Long-term test review: Audi A7 Sportback
Final report: Audi A7 Sportback has all the tools of the executive trade, so we'll be sad to see it go
Living with the Audi A7 has proved its technology is easy to get along with, and in most areas it’s the best car in its class. There are a few jobs for the facelift, but I’ll miss the Audi more than I expected to.
Mileage: 9,992Economy: 37.9mpg
A period of time away from our Audi A7 meant that when I got back behind the wheel, I was reminded how unobtrusively good it is at so many things.
It’s a Jack of all trades, but while I’d stop short of saying it’s a master of none, after a few weeks apart I was also reacquainted with its foibles when I got the keys back.
Over the last 9,000 miles I’ve relished the Audi’s ability to make any journey so easy. I’ve come to realise that there’s no one stand-out feature for me, because everything works so well together.
The infotainment system is great once you’re used to it, and the standard Virtual Cockpit complements this. The Bang & Olufsen stereo (part of the £1,895 Comfort & Sound Pack) is brilliant, but turn it off and you can bask in the car’s refinement.
It’s the interior that’s key to much of the A7’s appeal. The materials and construction are fantastic. This is what Audi has always been great at and it’s putting clear water between itself and rivals with its latest range of cars.
The engine is great, too. Every time it purrs into life with a muted but muscular note, you’re reminded of the easily accessible performance on offer. With 282bhp and 620Nm of torque, it cruised sweetly on the long trips I’ve made, reminding me just how effective a modern, 3.0-litre V6 turbodiesel can be in a relatively big and heavy car like this. Diesel isn’t dead.
Car group tests
- New Audi A7 Sportback 55 TFSIe 2019 review
- New Audi A7 Sportback 2018 review
- Audi A7 h-tron concept review
Used car tests
One of the trades Audi certainly hasn’t mastered with the A7 is gearbox calibration, though. Occasionally it thumps first gear home after you’ve been sitting at a junction, and it’s slow to kick down in the standard setting, then romps away as it tries to catch up with your request for a burst of performance.
I’ve taken to driving the car in Sport mode more recently because the gearbox performs better, responding to throttle inputs with less of a delay.
Another minor irk is the ride, but mostly the A7 deals with the UK’s roads well. Our model sits on £2,000 optional air suspension and on three trips to the Continent this summer, where the quality of the tarmac shames the UK’s roads, the 20-inch wheels and this chassis set-up were close to perfect.
I was reminded more than once just how decent a job the A7 was doing when back on UK soil every time the suspension soaked up the worst the uncompromising stretch of concrete that is the M20 could throw at it.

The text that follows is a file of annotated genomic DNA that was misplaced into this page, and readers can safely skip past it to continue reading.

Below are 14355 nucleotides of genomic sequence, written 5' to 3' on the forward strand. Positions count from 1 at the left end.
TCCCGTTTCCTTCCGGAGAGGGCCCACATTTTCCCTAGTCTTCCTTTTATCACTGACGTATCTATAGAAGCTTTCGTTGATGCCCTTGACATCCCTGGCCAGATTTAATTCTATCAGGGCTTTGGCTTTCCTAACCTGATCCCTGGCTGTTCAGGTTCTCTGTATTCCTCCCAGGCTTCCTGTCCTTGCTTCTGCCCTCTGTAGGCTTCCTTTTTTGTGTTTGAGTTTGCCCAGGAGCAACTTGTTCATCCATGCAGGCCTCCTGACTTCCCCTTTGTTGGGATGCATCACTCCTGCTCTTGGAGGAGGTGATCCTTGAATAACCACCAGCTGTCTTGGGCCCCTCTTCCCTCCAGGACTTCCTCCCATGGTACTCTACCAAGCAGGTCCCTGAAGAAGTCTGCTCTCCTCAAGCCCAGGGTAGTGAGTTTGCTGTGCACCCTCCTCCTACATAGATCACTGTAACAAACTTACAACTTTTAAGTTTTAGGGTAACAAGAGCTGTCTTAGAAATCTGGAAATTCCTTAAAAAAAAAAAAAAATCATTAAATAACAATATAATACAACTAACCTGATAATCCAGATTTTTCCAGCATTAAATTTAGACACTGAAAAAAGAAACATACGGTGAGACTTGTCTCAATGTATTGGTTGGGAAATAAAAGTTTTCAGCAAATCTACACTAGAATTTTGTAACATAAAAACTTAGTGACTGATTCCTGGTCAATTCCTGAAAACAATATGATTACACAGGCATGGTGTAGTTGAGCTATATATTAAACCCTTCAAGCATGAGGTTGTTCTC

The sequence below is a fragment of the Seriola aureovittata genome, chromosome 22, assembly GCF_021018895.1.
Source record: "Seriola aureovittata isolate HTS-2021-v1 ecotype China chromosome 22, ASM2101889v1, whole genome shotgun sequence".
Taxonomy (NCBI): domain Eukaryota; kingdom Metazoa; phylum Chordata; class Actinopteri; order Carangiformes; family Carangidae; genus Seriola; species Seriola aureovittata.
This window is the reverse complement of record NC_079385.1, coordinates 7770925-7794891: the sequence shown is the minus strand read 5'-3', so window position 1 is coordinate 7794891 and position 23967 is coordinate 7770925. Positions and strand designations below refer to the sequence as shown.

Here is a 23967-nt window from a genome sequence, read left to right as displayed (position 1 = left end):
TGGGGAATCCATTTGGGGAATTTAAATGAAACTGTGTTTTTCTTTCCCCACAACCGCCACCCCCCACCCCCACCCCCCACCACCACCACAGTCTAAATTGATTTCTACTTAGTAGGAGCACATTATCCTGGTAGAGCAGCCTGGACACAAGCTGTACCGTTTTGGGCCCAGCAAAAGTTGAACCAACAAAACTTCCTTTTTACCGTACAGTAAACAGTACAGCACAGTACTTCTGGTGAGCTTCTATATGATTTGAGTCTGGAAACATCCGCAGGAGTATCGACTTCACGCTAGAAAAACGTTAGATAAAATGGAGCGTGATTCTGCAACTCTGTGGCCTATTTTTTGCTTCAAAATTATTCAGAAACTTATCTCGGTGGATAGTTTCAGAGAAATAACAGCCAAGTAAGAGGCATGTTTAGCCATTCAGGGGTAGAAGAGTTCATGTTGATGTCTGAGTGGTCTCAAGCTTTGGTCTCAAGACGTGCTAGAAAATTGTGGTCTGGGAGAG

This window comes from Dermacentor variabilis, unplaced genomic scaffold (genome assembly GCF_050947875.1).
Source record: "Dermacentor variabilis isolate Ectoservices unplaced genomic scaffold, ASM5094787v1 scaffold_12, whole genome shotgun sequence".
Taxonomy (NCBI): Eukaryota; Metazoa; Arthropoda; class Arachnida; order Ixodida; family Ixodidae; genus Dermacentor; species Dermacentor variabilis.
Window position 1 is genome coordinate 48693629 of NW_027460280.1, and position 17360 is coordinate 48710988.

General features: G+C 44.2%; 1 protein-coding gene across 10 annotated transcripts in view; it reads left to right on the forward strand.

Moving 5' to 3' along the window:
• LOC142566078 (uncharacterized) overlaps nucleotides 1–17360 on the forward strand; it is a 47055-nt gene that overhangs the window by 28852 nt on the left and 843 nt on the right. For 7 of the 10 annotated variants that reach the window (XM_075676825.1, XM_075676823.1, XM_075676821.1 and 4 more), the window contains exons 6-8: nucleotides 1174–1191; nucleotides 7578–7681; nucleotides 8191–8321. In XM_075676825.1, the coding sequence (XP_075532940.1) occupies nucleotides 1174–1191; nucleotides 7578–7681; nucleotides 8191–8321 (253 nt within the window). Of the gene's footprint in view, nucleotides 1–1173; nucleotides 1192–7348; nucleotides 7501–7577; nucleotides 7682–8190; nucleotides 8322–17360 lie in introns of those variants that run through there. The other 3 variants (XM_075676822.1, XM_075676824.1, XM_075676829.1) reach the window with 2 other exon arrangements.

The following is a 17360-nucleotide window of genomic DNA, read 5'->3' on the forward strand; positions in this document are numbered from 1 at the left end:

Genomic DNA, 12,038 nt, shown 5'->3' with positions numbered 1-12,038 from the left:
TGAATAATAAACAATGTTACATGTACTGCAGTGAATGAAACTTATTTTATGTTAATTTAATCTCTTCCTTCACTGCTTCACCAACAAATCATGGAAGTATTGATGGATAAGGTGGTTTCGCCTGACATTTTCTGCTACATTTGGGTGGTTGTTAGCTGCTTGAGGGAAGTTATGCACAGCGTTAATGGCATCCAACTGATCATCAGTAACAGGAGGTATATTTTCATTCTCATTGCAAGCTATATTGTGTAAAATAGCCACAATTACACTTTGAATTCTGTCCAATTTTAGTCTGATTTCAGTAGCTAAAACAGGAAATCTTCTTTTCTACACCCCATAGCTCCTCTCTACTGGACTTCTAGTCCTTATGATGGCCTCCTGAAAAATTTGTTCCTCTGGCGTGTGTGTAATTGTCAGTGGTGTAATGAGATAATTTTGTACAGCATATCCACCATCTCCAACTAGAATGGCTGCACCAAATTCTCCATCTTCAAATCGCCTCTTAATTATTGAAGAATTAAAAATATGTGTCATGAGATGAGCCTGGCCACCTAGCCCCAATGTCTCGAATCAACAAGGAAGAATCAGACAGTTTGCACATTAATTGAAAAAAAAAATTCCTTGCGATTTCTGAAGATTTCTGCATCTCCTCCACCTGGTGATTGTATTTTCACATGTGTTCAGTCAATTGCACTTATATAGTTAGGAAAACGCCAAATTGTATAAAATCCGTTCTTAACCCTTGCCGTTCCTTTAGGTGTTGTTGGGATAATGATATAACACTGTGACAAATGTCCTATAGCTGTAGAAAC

Those long trips highlighted the practicality on offer here. I loaded the 535-litre boot with camping gear, clothes, food and drink for trips to significant motorsport events this summer, and it swallowed everything without any real overspill into the cabin.
Headroom might be just a little tighter inside than legroom, but the space and calm cruising ability meant my passengers and I arrived at our destination fresh after a six-hour stint with only one fuel stop.
Something else I came to appreciate with the A7 is the Adaptive Cruise Assist – part of the £1,950 Tour Pack. It adds semi-autonomous driving capability that’ll keep a set distance to the car in front and steer to hold you in your lane. On a quiet motorway it takes the sting out of the journey and proves its worth. But while it’s clever tech, on a busy motorway I found the system a bit more frustrating.
Fast cruising shows the A7 in its best light, but for a 1,900kg car (closer to two tonnes with our model’s extras, I reckon), it’s agile enough. While it feels its weight, the rear-wheel steering means it turns in sharper than you expect. The last part of my commute is twisty, and the Audi acquitted itself fairly well, slightly knobbly ride on rough, country roads notwithstanding.
Fourth report: Audi A7 Sportback
Our Audi A7 Sportback helps out on brother’s big day
Mileage: 7,649Economy: 39.8mpg
The Auto Express Audi A7 was pressed into service recently with one of the toughest jobs it’ll face during its time on our fleet. I took command of the five-door coupé ahead of my brother’s wedding, where the A7 was initially used to pick up supplies for the big day.
Its 535-litre boot easily swallowed 45 candlesticks, some table runners and a set of delicate glass decorations for the reception, all of which were kept protected by the supple air suspension set to comfort mode.